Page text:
Where to Stay: Gabriel’s is our pick for women with a great location near the center of town. The rooms are beautiful with great amenities, including an outdoor hot tub! For guys and mixed groups, we also love the Carriage House (also with an outdoor hot tub!) and the White Porch Inn. There are many, many inns in Ptown so you'll easily find a great spot.
What to Do: Stroll the many boutiques and galleries of Commercial Street. Check out the Provincetown Art Association and Museum in the East End. Explore the Pilgrim Monument museum to see what P-town was like when the Pilgrims landed (it’s where the Mayflower Compact was signed). Hit the beaches by bike, car, cab or bus. Herring Cove is a more accessible and family-friendly bay beach. Race Point is a more adult beach on the ocean side. You can rent bikes and ride the paved trails through the dunes. Enjoy cabaret and drag shows at night or hit one of the town’s nightclubs.
How to Get Married: You can apply for your marriage license at Provincetown City Hall for $35 but keep in mind that, in Massachusetts, there’s a 3 day waiting period. If you are in a rush, you can have that waived by a court order if you drive to Orleans, Massachusetts. We suggest, however, applying for and picking up your license in Boston instead since the courthouse and City Hall are near each other. We can help with this process through our Vows package.
Our Picks for LGBT-owned Florists: Wildflower of Provincetown is our pick especially for more contemporary designs!
Our Picks for LGBT Officiants: Rev. James Mack can officiate your religious or non-religious ceremony.
P-town’s wedding vendors are very welcoming of same-sex couples so you should have a great experience no matter who you choose. Don't forget about us if you get stuck and are looking for a hand with all of your gay wedding plans in Provincetown.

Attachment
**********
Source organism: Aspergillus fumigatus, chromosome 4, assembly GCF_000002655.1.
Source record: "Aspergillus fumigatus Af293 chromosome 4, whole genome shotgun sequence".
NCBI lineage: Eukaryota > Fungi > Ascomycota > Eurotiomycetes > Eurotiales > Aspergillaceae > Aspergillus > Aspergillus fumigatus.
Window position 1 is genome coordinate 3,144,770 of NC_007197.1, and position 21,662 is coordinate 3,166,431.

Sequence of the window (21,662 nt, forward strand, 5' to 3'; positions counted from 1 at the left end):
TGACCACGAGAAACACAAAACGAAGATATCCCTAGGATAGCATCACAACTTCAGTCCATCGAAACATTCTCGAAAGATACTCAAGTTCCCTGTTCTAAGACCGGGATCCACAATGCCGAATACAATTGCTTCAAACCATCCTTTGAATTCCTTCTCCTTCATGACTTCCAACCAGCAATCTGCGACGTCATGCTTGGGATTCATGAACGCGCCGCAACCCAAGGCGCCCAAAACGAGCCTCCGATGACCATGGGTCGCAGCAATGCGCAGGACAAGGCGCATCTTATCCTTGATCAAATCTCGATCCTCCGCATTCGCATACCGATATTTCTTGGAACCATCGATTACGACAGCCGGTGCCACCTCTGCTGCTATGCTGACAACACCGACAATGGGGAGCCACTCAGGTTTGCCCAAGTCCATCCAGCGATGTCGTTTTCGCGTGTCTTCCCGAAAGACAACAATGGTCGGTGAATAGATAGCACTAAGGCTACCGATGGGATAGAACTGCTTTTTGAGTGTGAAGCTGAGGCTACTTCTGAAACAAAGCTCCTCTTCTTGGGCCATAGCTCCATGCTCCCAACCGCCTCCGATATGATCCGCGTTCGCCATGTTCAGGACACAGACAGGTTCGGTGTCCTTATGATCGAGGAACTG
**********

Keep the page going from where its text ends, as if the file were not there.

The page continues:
This is the first part in a new series every Monday for the next few weeks. Each week we'll be spotlighting an area where same-sex marriage is legal and providing you with some great travel tips and our picks for top same-sex wedding professionals.
This week, it's New York City, the most popular LGBT tourist destination in the U.S. New York has it all. The world's best shopping and finest restaurants, beautiful green space and tons of venues with spectacular views.
Where to Stay: Start with Kimpton Hotels (our fave when we travel). Kimpton properties are known for their gay and dog-friendliness, their evening wine hour and contemporary aesthetics. Our personal favorite is Ink 48, located in the heart of Hell’s Kitchen and featuring a beautiful outdoor terrace. If you’re headed downtown, the Ritz Carlton Battery Park is a stunning option with its amazing views of the Statue of Liberty and Ellis Island. The Ritz is the only 5 star hotel in downtown New York.
What to Do: Where to start?! Stroll the boutiques and galleries of Soho. Walk the High Line. Dig into the wares at Chelsea Market. Sip coffee in the West Village. Check out one of the hundreds of museums. Hit the clubs in Hells Kitchen and Chelsea. Hold hands on a stroll through Central Park. You’ll never get bored.
How to Get Married: Head down to City Hall in lower Manhattan during normal business hours and spend $35 on a marriage license. It will be valid 24 hours after you receive it and then you can legally married by a licensed officiant. More details are here.
Our Picks for LGBT-owned Florists: Spruce in Chelsea rocks the clean, modern look. Fleurs NYC and Anthony Brownie (both in the Flower District) are our picks for bigger weddings (note: neither have retail space)
Our Picks for LGBT Officiants: Rev. Louis is an absolute sweetheart. And our own Rev. Andrew is top-notch!
New York's wedding vendors are, by and large, very welcoming of same-sex couples so you should have a great experience no matter who you choose. Don't forget about us if you get stuck and are looking for a hand with all of your gay wedding plans in New York!
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- Win a Free Trip to Cancun
- New York City Gay Wedding Packages
- New Lesbian Wedding Planning Book
- 14 Stories and the W Retreat and Spa in Vieques
- The Dinner Party Style Wedding
- Speaking to Wedding Professionals in Mexico
- Huffington Post LIVE on Gay Wedding Planning 101
- 14 Stories in the Advocate Magazine